First, local and regional authorities must be recognised as fully-fledged stakeholders in the economic recovery and consequently be involved in decision-making on revival policies and strategies. Iceland is a good example to follow in this regard, where direct consultations with local authorities produced excellent results. Furthermore, regions and local communities must have their say in financial policy-making and become partners in national and European financial mechanisms.

      Accordingly, national governments must involve local and regional authorities in consultations on national anti-crisis measures and policy development, to ensure the coherence between national and local responses, as well as in decision-making on budgetary reductions, and to provide them with an advance warning on the reduction in transfers – if possible, one year in advance.

      Second, we are convinced that the way out of the crisis is through further decentralisation and greater budgetary autonomy. The crisis has revealed the fact that many local communities and regions in fact did not have enough responsibilities to respond to it adequately. A study commissioned by this Assembly of European Regions three years ago showed that, at regional level, decentralisation is a key to better economic performance and growth. Local and regional authorities know best the needs and circumstances of their communities, and they are in a position to act more effectively and more efficiently and to ensure an optimal use of local resources – not least also for reason of better transparency and accountability to citizens.

      Decentralisation fosters economic performance and welfare through greater consideration of citizens’ wishes and needs. It also has an impact on the innovative capacity of regions and local communities, and higher decentralisation means better development of employment and a lower increase in unemployment. The current analysis of the four years of the crisis also shows that, while decentralised economies are no more immune to its impact than the centralised ones, they recover better as they adapt quicker to changing circumstances and show greater resilience overall.

      Slowing down the decentralisation process is therefore the wrong answer to the current crisis. Regions and local communities need more power and responsibility; accordingly, national governments must reverse the recentralisation trend and provide further decentralisation in budgetary decision-making, giving local and regional authorities more liberty to decide how to allocate their budgets and further possibilities to raise their own funds (for example, through local taxation). Regions in particular must be given full responsibility in such policy areas as infrastructure, education and research, recreation and culture, and health care.

      Third, the debate over austerity vs. growth stimulus must be decided in favour of growth. Reviving investment in regional and local infrastructure must be a priority in order to promote local competitiveness, encourage private sector investment and stimulate employment. The current fiscal consolidation constraints on local and regional governments may create cascade effects on local labour markets, mainly through public procurement, and threaten local growth possibilities. Consolidation constraints can also provoke or increase inequalities in local public service access and quality.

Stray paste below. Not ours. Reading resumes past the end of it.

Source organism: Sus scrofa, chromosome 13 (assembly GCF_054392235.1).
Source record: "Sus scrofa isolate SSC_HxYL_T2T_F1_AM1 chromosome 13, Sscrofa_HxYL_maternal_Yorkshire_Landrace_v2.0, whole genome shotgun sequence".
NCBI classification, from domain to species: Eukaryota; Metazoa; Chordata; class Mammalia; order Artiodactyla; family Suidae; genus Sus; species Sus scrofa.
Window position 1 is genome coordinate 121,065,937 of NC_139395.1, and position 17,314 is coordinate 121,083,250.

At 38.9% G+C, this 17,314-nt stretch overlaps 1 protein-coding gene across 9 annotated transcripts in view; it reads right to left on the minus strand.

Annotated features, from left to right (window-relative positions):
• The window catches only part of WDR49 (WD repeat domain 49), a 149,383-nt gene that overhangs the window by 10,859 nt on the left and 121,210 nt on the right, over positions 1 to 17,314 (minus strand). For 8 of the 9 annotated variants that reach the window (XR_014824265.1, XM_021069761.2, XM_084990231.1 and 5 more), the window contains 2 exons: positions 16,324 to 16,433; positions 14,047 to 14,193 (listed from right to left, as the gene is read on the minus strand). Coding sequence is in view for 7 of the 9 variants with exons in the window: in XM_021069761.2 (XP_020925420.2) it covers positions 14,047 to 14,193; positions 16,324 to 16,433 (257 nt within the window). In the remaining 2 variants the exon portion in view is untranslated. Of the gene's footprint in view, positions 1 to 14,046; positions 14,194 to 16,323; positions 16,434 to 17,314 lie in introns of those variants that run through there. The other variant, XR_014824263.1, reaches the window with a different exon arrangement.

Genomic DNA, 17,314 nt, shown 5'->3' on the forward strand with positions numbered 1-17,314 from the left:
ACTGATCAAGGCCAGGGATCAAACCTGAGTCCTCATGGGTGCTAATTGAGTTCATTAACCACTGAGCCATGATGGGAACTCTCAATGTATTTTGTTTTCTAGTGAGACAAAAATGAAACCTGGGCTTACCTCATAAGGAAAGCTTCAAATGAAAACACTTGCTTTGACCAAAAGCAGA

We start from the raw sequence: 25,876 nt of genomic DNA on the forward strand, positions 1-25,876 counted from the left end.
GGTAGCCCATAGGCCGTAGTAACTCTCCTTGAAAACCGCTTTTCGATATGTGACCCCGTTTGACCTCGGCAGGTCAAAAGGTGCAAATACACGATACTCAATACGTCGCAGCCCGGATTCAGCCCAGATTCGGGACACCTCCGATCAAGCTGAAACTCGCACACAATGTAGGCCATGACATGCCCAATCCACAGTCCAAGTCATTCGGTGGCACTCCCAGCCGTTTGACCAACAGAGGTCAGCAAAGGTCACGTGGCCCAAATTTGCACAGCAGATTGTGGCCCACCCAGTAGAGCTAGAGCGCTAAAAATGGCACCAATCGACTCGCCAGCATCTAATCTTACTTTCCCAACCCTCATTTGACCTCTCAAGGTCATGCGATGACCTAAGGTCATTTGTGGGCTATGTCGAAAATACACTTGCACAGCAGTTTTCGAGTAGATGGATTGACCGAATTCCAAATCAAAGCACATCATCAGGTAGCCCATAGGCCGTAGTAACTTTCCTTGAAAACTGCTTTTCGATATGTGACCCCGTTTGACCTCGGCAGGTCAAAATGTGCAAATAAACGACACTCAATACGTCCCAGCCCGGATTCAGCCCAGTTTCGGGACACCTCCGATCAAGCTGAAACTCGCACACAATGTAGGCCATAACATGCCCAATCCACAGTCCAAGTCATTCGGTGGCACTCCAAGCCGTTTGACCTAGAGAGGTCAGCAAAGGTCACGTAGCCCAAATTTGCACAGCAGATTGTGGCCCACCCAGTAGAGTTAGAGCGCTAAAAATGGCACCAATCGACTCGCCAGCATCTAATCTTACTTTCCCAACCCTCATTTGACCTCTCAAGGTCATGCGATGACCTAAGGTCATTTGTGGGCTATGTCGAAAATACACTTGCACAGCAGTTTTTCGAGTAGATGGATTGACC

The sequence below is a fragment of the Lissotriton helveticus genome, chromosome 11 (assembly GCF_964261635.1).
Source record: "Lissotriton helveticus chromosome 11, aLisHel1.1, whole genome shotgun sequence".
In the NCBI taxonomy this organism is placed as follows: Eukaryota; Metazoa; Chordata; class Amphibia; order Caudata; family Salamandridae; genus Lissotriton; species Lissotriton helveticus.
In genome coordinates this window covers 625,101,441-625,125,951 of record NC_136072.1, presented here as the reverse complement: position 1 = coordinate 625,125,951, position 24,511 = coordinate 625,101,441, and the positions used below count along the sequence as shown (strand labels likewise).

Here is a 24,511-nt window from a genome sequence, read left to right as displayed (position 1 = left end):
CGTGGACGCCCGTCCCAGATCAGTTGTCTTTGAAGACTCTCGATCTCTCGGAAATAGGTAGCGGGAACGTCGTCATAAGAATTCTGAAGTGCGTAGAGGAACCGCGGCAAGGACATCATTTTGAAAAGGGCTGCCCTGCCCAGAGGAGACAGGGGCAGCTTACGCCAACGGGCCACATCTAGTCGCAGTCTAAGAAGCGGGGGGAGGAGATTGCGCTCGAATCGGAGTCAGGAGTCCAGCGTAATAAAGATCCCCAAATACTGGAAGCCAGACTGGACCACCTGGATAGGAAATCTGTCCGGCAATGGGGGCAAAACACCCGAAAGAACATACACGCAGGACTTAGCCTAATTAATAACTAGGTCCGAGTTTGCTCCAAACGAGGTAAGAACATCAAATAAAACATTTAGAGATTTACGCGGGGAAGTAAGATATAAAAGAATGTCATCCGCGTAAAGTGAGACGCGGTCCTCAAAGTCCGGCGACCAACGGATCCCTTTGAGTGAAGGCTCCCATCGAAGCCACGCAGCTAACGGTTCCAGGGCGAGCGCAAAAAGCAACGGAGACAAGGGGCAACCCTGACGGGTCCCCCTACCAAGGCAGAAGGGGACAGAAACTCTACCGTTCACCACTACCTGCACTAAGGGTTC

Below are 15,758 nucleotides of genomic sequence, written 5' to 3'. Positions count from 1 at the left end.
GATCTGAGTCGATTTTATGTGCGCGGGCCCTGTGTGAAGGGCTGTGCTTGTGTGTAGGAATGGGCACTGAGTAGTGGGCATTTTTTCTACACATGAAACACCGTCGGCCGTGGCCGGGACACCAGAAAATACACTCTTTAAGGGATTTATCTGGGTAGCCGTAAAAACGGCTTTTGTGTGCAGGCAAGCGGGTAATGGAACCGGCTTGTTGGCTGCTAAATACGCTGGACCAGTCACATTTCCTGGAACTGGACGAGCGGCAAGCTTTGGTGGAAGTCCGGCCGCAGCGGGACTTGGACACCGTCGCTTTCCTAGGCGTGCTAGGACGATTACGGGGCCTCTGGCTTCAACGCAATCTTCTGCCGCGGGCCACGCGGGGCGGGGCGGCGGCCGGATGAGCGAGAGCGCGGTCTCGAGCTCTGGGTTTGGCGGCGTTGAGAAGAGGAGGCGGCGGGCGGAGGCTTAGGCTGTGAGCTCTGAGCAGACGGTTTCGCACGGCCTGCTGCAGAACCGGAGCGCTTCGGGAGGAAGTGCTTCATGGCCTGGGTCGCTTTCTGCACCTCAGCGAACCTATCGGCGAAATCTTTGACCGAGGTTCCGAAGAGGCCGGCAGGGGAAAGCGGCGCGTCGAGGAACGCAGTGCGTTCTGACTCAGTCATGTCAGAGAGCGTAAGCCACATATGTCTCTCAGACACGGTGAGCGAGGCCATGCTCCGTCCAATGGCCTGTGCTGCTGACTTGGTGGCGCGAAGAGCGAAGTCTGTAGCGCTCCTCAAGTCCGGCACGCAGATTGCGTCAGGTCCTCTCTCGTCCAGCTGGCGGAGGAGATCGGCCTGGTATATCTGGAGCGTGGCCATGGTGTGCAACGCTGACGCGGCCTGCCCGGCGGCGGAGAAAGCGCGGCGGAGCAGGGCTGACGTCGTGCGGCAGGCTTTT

Local and regional financing must therefore be seen as an investment in local economic recovery, and it must be revised to provide a balance between allocations into social support programmes and investments into projects to stimulate local innovation and kick-start the local economy. Innovative approaches and practices are one area where local and regional communities represent a great potential and must play a major role.

      Fourth, local and regional authorities must introduce or increase elements of direct democracy in order to enhance citizen participation. Voters are usually more reasonable than politicians and feel more responsible for a longer-term development.

      Finally, active participation of citizens in community revival also means actively building partnerships between public authorities and non-governmental as well as private sectors, and pursuing co-operation both horizontally, with other local and regional authorities – including across national borders – and vertically, with other tiers of government, in order to benefit from the economies of scale. However, such co-operation should be encouraged on a voluntary basis and not imposed from a higher level.

      As a co-rapporteur on the subject, I intend to put forward for debate in the Congress these and some other, more specific recommendations, also dealing with reviving local businesses, regenerating public space, providing vocational training and skill development, and dealing with the demographic change. There is a host of measures that can be taken or are being taken already at local and regional level to reverse the consequences of the crisis. Organising proper channels for sharing information and good practices is yet another challenge which probably can be best met by European organisations and institutions such as the Assembly of European Regions and the Congress.

      I would like to conclude by stressing that local autonomy, the clout of local and regional government, cannot be measured solely by revenue growth or legal competence. From national government to the general public, there is an expectation that local and regional government will “do something about” economic recovery, youth unemployment, social distress and the care of a rapidly increasing elderly population. It is this expectation that gives local and regional authorities the opportunity for leadership, influence and innovation. It can only be taken, however, by sustaining two legacies of the last four years:

      • a culture of efficiency, of care how money is spent,

      • and a culture of partnership with neighbouring authorities and agencies, business and social enterprise, the voluntary sector, universities and research institutions, in which power comes not from the law but from political legitimacy and a comprehensive concern for the local economy and society.

      Thank you.